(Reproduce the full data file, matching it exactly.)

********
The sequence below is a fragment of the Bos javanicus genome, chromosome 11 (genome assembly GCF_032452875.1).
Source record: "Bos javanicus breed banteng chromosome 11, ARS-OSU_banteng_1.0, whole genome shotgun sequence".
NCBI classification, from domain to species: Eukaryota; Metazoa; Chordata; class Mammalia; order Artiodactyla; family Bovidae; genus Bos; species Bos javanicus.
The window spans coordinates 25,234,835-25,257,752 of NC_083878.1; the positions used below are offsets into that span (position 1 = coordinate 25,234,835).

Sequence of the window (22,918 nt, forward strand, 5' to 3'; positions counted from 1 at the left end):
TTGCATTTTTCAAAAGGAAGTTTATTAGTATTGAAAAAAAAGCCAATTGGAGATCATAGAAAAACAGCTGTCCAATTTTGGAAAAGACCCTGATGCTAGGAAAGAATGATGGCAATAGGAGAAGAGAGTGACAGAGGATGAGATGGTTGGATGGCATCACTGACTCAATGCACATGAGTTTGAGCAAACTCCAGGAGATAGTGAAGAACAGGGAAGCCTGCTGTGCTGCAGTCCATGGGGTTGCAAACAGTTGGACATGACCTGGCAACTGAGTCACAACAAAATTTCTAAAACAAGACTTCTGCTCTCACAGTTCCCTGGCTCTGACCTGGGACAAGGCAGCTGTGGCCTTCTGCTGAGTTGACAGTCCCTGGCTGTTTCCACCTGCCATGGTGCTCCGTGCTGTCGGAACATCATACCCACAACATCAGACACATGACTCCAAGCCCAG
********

The sequence below is a fragment of the Bos javanicus genome, chromosome 11 (genome assembly GCF_032452875.1).
Source record: "Bos javanicus breed banteng chromosome 11, ARS-OSU_banteng_1.0, whole genome shotgun sequence".
NCBI classification, from domain to species: Eukaryota; Metazoa; Chordata; class Mammalia; order Artiodactyla; family Bovidae; genus Bos; species Bos javanicus.
The window spans coordinates 25,234,835-25,257,752 of NC_083878.1; the positions used below are offsets into that span (position 1 = coordinate 25,234,835).

Sequence of the window (22,918 nt, forward strand, 5' to 3'; positions counted from 1 at the left end):
TTGCATTTTTCAAAAGGAAGTTTATTAGTATTGAAAAAAAAGCCAATTGGAGATCATAGAAAAACAGCTGTCCAATTTTGGAAAAGACCCTGATGCTAGGAAAGAATGATGGCAATAGGAGAAGAGAGTGACAGAGGATGAGATGGTTGGATGGCATCACTGACTCAATGCACATGAGTTTGAGCAAACTCCAGGAGATAGTGAAGAACAGGGAAGCCTGCTGTGCTGCAGTCCATGGGGTTGCAAACAGTTGGACATGACCTGGCAACTGAGTCACAACAAAATTTCTAAAACAAGACTTCTGCTCTCACAGTTCCCTGGCTCTGACCTGGGACAAGGCAGCTGTGGCCTTCTGCTGAGTTGACAGTCCCTGGCTGTTTCCACCTGCCATGGTGCTCCGTGCTGTCGGAACATCATACCCACAACATCAGACACATGACTCCAAGCCCAG